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Raquel "Rocky" Feroe

Formerly a medical doctor of 30+ years, Rocky has made her professional and private pursuits all about protecting and promoting human and environmental health in the City of Edmonton. Now, retired from the medical field, Rocky serves as a Board Member with the Alberta Capital Airshed (8+ years), the Edmonton and Area Land Trust (8+ years), the Solar Energy Society of Alberta (5+ years), and SPICE – Solar Power Investment Cooperative of Edmonton (3+ years). Rocky also volunteers with the national Blue Dot Movement – engaging MPs, Ministers, etc. to gain their support for a Federal Environmental Bill of Rights. In addition, Rocky has held various positions (including president), over 18+ years, with the Riverdale Community League of Edmonton (RCLE). Her time with the RCLE includes working on their community garden and sustainability committee, being awarded an EcoCity Edmonton Grant (for a solar gazebo), and being profiled by the City of Edmonton’s ‘Renewable’ documentary series. Ultimately, Rocky has clearly demonstrated her strong passion and commitment to improving the `environment and sustainability of Edmonton, and Canada overall.


SUSTAINABILITY CITIZEN OF THE YEAR (YOUTH)


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Amanda Rooney

Amanda is starting her fourth year of her undergraduate degree of Environmental Studies at the University of Alberta. Amanda has interest and experience in the non-profit sector where she has been a volunteer for numerous organizations, including as a board member for Sustainable Food Edmonton, as well as being an employee for Organic Alberta and Food4Good. Policy concerning the environment and well-being of people is an important topic to her. One of Amanda’s favourite hobbies is coordinating and making a podcast called Terra Informa, which aims to educate and inform listeners about all the facets and intersections of environmental concerns and triumphs! She was fortunate to be awarded a research grant this summer which she has spent investigating the meaning of food security to some of Edmonton’s non-profit and charitable organisations. Amanda aspires to find a career in the non-profit sector, working with policy, or communications.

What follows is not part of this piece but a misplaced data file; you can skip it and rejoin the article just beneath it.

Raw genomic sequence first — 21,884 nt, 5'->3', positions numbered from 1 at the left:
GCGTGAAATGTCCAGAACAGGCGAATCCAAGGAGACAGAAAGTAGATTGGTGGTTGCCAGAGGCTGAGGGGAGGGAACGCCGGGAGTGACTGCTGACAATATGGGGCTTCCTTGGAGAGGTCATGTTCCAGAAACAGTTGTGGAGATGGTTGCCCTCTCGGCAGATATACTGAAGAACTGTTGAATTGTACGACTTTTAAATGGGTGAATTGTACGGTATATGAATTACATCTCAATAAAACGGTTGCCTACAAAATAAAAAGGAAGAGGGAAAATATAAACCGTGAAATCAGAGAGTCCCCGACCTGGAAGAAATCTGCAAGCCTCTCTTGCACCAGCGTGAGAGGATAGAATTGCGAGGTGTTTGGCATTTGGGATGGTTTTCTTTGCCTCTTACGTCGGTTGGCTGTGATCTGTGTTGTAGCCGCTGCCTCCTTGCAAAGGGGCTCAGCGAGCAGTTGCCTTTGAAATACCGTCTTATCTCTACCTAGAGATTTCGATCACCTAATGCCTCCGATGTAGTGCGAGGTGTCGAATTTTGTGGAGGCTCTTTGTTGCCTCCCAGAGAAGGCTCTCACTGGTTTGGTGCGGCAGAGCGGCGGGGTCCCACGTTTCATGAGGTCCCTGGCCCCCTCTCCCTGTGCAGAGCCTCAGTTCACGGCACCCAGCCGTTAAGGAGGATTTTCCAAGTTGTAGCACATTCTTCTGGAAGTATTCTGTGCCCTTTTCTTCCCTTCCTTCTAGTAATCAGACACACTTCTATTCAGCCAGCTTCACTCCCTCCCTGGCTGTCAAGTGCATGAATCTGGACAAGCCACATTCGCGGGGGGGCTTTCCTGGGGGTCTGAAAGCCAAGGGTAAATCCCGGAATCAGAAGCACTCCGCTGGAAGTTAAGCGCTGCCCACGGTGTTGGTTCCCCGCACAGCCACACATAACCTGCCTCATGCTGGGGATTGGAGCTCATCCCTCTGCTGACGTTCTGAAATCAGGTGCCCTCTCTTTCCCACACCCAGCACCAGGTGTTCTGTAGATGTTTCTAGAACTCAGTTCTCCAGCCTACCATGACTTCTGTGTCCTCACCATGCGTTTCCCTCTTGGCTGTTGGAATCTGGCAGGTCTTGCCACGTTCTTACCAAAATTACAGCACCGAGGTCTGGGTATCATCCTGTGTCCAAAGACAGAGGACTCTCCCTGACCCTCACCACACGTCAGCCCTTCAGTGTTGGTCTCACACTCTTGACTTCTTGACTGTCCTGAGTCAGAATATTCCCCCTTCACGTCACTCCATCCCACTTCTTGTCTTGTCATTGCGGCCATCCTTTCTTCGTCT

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Kabir Nadkarni

As an Engineering Physics student and Loran Scholar at the University of Alberta, Kabir has developed a deep leadership portfolio on energy, environmental, and sustainability challenges. He previously worked in off-grid solar development in Malawi (East Africa), a large percent of the population of which currently lacks access to energy and which has a growing appetite for sustainable development. Kabir also recently worked at the Pembina Institute, Canada's leading climate and energy think tank, where he helped develop the province's policies and understanding of community-owned renewable energy projects and their interaction with the electric grid. Currently, Kabir is working as a consultant with Paul First Nation, a community seeking to understand key opportunities for economic growth, jobs, and self-determination following the exit of the nearby coal industry as part of the federal government's "Just Transition for Coal Reliant Communities".

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Payton Homeak

Payton is a third-year student at the University of Alberta, getting her bachelor’s degree in Human Ecology. She is majoring in clothing, textile science, and material culture and is minoring is in marketing. This summer she’s been working for the City of Edmonton in the Waste Services department, promoting and educating the public on how to compost. During the summer, Payton volunteers at the George Pegg Botanic gardens and the Green and Gold gardens. She recently became a part of a Fashion Revolution student committee, which has hosted a variety of events to educate people on who made their clothes in hopes of promoting transparency within the fashion industry. In the future, Payton aspires to work in sustainable fashion -- marketing plant-based products that are ethically made with minimal impact on the environment